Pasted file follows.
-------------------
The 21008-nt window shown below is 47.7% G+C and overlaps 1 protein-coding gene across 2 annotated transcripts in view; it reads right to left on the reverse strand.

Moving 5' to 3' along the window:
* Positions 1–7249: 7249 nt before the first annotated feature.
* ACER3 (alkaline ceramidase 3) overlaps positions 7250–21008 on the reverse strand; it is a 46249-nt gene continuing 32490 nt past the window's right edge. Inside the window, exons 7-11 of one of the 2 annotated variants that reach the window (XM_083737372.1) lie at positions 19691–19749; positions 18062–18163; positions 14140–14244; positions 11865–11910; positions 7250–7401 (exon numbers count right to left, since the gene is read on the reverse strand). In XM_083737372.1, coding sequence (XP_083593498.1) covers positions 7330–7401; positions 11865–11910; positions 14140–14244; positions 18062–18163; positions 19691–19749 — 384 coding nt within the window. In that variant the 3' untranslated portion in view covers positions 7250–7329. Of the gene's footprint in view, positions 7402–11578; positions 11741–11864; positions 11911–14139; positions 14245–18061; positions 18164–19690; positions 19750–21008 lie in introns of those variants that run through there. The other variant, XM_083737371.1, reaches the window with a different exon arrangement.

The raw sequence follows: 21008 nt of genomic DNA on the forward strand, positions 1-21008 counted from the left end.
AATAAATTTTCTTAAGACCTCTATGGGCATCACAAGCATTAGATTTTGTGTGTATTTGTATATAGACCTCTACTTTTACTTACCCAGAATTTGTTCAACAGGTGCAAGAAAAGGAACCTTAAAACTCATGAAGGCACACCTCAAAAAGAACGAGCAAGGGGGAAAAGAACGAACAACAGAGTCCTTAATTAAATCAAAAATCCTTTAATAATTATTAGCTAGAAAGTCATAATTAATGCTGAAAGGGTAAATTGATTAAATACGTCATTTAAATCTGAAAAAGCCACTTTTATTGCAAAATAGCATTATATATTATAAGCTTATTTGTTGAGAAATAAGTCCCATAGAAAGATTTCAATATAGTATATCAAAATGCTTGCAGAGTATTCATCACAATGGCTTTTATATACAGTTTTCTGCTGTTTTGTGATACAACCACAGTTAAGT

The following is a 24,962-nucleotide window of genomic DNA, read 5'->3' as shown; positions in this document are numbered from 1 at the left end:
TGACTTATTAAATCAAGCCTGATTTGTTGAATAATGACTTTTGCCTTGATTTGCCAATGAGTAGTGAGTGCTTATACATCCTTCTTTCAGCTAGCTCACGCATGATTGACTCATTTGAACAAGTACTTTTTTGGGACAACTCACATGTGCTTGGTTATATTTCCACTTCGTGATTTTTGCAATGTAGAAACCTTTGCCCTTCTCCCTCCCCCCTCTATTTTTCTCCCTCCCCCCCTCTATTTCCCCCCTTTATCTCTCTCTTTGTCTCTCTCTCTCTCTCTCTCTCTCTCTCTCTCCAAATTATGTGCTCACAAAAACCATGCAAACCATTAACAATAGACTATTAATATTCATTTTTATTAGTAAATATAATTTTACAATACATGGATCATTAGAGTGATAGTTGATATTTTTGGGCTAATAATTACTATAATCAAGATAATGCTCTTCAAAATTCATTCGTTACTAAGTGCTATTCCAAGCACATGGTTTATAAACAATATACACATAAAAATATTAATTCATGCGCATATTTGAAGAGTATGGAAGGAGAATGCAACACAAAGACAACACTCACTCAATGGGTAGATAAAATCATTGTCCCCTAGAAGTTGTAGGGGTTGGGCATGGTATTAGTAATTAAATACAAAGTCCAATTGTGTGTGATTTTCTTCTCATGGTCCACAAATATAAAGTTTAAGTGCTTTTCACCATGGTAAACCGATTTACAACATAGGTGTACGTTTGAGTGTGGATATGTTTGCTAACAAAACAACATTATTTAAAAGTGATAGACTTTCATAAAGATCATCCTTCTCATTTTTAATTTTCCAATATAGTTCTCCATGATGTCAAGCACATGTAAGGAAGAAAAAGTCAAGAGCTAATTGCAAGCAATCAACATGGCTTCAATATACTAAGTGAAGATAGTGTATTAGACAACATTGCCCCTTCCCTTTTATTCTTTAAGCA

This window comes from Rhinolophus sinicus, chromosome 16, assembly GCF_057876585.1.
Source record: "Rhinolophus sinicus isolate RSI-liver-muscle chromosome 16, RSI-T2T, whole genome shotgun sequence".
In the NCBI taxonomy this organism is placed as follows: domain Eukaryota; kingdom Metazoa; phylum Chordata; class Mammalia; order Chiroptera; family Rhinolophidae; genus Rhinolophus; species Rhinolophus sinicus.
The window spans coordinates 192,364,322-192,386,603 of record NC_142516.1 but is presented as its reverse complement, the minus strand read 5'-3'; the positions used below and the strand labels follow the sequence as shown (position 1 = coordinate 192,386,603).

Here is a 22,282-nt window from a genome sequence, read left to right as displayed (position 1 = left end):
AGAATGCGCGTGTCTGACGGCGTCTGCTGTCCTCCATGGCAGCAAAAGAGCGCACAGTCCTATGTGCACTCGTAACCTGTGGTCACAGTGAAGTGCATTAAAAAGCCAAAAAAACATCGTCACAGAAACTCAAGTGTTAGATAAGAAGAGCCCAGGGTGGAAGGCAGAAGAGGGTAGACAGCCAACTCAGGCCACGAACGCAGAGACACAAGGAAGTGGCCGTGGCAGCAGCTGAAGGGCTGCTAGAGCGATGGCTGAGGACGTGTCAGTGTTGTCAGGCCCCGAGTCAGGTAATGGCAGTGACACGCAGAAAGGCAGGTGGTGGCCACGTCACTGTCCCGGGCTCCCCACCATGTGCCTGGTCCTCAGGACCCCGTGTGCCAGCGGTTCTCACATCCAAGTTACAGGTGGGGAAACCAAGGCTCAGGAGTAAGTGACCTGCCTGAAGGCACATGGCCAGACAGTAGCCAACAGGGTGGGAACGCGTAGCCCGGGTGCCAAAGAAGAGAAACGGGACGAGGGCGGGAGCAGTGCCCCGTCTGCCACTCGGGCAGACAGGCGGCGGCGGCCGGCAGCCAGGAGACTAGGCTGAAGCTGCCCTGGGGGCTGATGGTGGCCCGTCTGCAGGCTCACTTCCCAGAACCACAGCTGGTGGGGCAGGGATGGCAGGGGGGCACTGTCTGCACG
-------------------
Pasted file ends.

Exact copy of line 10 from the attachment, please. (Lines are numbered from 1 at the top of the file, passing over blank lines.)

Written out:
Source record: "Rhinolophus sinicus isolate RSI-liver-muscle chromosome 16, RSI-T2T, whole genome shotgun sequence".